Littel explains that the main problem for Karl was that “the only human persons who could have forgiven him were dead.” Christians believe that only Divine intervention can release the soul burdened with guilt. He notes that the leaders of the churches seem to do very little in the way of proclaiming the sin and guilt of the perpetrators and bystanders.
Though many Christians believe Simon should forgive Karl, Littel offers an explanation for why it is so puzzling that Karl asked Simon for forgiveness: only God (via a priest) could have truly unburdened Karl of his guilt.
Littel notes that Christian establishments are in “defensive formation,” and rarely have acknowledged anti-Judaic teaching and prejudice. They have not, he believes, acknowledged the large difference between Christian words and Christian actions. Littel believes that in order to move forward, public entities must enforce the law, and individuals and groups must be made aware of the choice between good and evil.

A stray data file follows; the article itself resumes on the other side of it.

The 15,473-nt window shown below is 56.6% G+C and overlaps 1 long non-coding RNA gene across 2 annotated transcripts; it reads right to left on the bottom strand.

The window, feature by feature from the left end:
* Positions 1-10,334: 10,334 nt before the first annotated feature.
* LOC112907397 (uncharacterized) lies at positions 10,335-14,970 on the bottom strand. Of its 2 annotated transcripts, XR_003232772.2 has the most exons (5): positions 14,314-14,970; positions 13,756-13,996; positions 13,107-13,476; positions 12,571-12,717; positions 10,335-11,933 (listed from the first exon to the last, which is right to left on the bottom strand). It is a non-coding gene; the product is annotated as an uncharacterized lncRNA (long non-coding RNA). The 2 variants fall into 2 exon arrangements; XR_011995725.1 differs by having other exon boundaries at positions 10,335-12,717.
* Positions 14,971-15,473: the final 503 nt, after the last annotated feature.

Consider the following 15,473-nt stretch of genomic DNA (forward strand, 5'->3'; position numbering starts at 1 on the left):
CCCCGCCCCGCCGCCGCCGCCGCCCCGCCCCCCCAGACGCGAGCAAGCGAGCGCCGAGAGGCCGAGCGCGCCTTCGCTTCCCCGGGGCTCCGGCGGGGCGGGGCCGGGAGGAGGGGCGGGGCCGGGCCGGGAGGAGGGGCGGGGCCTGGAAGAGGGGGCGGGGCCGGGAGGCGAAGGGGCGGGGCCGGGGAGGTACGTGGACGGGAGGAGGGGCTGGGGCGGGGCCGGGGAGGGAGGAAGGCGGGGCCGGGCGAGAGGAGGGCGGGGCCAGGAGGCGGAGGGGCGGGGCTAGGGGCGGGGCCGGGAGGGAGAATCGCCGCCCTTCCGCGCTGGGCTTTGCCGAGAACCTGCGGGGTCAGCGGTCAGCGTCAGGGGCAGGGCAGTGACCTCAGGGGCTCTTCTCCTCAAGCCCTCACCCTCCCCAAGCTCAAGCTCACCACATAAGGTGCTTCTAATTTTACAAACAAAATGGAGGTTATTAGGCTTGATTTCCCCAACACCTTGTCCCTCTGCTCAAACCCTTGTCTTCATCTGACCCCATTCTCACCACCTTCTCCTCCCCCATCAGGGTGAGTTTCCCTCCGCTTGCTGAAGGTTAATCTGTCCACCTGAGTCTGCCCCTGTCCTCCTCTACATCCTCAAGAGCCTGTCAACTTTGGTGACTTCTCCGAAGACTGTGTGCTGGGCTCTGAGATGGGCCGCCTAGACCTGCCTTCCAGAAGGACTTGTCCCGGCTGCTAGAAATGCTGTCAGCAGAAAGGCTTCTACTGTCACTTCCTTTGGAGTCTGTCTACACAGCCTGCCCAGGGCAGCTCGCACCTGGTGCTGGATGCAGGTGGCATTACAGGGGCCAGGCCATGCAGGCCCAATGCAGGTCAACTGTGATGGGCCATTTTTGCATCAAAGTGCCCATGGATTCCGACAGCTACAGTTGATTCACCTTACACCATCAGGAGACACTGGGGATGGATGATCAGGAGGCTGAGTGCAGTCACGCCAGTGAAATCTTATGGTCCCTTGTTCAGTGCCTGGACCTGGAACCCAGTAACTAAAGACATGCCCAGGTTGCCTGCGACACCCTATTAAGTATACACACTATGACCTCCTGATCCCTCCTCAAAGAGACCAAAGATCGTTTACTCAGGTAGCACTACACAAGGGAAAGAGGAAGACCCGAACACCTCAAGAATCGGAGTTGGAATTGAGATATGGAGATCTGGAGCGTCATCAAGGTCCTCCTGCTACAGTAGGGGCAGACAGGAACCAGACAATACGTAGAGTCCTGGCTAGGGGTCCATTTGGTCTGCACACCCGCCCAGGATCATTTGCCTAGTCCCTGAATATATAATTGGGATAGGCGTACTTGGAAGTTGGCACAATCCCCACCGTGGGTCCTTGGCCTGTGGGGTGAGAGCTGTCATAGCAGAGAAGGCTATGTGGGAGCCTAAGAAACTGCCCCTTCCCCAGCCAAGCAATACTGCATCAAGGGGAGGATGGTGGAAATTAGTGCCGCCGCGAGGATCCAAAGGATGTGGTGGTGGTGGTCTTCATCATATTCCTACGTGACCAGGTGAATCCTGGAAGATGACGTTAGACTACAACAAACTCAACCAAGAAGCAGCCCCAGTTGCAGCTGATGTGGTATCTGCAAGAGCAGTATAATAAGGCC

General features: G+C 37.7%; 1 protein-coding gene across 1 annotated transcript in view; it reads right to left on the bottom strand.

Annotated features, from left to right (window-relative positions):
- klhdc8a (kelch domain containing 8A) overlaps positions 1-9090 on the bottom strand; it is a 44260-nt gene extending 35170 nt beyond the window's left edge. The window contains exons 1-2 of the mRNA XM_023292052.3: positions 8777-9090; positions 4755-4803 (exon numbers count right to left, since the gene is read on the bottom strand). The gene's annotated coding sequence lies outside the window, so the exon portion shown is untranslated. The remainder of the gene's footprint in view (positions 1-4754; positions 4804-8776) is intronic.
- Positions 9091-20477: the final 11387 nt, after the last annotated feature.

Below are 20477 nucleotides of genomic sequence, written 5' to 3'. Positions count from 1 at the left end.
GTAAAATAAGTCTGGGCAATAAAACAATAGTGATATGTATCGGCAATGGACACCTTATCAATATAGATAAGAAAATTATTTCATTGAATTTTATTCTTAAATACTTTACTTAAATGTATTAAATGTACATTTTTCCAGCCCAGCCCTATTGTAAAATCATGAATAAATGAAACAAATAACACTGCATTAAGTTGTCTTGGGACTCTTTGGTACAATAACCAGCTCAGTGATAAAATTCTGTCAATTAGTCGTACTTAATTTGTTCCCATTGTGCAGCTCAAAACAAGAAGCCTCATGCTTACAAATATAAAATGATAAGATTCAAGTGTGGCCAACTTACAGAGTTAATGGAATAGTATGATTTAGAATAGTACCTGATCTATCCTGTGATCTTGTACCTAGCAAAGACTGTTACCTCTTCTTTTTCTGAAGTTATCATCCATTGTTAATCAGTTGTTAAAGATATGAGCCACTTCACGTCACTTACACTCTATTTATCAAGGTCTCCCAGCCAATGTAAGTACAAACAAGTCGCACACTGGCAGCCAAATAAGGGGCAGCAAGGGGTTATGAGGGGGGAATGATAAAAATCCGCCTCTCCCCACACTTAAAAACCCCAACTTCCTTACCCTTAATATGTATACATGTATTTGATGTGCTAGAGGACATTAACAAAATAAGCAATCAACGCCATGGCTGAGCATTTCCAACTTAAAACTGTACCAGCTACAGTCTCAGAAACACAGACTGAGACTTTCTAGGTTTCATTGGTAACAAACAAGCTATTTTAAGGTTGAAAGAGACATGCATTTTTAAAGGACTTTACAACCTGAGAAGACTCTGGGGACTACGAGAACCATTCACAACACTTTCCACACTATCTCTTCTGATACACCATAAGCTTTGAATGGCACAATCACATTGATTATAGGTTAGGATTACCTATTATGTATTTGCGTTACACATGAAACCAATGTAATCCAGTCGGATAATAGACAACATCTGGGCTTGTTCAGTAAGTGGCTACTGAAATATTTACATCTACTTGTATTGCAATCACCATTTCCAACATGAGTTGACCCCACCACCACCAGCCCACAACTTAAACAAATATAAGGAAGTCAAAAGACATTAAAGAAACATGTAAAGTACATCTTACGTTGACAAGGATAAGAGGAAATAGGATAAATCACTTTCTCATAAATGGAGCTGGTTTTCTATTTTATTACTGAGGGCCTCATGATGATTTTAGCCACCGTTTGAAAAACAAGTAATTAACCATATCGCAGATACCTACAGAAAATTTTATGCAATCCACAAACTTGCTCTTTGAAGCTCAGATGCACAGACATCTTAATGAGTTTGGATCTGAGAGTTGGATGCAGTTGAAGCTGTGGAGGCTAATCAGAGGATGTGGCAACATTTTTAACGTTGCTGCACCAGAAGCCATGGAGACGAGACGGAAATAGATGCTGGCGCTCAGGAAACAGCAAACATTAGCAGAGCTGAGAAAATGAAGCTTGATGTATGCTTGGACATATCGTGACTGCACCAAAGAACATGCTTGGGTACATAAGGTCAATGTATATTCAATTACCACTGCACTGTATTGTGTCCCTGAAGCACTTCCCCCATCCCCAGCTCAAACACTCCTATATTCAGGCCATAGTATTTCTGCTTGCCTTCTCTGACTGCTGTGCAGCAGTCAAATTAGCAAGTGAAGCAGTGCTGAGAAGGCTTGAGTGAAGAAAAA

Littel also implicates the Church in its own small way, for also being complicit in propagating anti-Semitic teachings. Littel’s last point here also carries the implication that Karl did not commit these crimes in spite of his Catholic upbringing, but that his upbringing may have contributed to the prejudice that allowed the crimes.